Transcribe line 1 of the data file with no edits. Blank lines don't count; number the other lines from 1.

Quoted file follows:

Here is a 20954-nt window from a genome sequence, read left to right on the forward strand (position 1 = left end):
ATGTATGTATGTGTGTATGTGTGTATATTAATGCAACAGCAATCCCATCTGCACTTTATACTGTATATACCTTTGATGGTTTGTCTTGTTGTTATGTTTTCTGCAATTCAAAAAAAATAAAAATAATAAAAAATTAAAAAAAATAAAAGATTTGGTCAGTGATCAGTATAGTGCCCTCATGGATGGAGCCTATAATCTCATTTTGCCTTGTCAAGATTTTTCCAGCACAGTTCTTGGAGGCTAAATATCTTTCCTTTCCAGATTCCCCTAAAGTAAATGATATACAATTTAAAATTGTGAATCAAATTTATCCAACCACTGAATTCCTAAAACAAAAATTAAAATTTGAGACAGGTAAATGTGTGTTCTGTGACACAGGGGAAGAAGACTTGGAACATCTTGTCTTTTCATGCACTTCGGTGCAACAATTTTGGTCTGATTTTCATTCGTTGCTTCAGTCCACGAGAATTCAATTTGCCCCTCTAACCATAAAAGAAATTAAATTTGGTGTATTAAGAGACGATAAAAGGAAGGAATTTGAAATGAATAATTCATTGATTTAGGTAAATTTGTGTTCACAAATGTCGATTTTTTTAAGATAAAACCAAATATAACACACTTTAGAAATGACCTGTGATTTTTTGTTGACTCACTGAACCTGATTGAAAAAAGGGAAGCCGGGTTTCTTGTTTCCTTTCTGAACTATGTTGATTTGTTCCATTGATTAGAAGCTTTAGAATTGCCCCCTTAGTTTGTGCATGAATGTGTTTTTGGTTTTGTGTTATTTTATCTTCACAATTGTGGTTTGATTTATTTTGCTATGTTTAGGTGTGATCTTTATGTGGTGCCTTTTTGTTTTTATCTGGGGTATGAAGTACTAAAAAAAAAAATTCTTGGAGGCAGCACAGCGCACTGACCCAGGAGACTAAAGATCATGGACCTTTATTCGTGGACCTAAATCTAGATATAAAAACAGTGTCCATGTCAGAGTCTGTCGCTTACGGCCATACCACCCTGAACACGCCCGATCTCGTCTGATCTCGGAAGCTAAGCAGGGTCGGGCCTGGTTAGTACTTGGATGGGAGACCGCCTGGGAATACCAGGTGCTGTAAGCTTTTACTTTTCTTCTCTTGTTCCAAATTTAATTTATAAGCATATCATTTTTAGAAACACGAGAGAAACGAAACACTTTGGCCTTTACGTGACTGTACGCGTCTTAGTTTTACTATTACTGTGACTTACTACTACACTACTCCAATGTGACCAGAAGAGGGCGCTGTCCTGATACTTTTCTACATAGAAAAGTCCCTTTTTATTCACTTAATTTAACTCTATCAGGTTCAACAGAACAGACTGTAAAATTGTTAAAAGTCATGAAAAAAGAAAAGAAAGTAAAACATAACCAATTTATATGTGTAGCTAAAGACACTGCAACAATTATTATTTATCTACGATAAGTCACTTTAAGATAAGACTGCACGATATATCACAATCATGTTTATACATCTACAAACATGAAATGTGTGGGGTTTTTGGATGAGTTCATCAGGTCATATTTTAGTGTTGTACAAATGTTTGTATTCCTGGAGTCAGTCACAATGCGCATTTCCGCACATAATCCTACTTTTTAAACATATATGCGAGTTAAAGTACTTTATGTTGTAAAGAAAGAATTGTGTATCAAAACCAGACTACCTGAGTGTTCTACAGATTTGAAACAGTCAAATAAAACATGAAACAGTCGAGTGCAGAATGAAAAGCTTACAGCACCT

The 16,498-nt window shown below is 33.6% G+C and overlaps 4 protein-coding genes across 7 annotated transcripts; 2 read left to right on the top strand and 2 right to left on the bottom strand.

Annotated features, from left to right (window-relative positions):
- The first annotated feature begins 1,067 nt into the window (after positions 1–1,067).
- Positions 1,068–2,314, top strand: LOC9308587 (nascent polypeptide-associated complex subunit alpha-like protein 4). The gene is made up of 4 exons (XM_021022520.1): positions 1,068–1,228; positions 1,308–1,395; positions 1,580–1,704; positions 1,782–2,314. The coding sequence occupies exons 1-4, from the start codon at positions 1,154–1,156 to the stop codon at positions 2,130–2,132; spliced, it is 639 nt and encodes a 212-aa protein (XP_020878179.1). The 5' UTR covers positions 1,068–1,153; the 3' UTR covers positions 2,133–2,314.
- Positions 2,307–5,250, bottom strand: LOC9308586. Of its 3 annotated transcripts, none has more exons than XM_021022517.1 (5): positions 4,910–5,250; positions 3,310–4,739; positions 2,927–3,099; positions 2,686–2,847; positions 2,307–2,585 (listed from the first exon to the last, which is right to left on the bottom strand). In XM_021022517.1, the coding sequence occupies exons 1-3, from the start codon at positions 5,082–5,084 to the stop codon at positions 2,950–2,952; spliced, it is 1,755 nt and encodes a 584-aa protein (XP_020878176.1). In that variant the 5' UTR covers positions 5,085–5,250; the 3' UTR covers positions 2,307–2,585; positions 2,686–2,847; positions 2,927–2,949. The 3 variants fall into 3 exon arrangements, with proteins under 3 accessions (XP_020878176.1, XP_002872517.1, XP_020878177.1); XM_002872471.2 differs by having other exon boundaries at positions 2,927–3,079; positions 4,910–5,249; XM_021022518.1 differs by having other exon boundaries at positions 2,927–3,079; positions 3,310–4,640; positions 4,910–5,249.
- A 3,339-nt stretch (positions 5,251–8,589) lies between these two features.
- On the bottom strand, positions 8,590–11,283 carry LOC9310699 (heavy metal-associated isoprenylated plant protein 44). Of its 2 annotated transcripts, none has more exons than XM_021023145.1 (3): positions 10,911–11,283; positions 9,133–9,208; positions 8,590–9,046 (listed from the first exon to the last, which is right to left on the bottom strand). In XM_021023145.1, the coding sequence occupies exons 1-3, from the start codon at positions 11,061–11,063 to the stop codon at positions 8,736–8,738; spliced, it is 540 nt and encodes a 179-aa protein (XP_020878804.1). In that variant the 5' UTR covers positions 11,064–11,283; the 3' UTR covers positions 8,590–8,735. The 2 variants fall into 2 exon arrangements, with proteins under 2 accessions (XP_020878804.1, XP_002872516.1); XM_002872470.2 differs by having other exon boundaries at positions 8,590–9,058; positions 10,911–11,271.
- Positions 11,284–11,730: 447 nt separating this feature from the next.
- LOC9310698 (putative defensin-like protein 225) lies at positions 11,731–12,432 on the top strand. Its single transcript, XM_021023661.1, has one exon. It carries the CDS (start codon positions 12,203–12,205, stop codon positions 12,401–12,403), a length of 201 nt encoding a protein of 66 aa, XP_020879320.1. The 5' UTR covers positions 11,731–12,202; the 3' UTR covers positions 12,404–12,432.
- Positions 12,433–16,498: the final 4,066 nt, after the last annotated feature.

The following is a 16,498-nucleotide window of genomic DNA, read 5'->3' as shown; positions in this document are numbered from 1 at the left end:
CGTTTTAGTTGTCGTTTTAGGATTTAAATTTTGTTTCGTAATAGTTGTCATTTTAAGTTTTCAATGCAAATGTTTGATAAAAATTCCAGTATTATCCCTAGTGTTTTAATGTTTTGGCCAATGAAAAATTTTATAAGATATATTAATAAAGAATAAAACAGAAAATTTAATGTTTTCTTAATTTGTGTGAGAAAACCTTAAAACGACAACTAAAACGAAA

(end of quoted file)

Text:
Here is a 20954-nt window from a genome sequence, read left to right on the forward strand (position 1 = left end):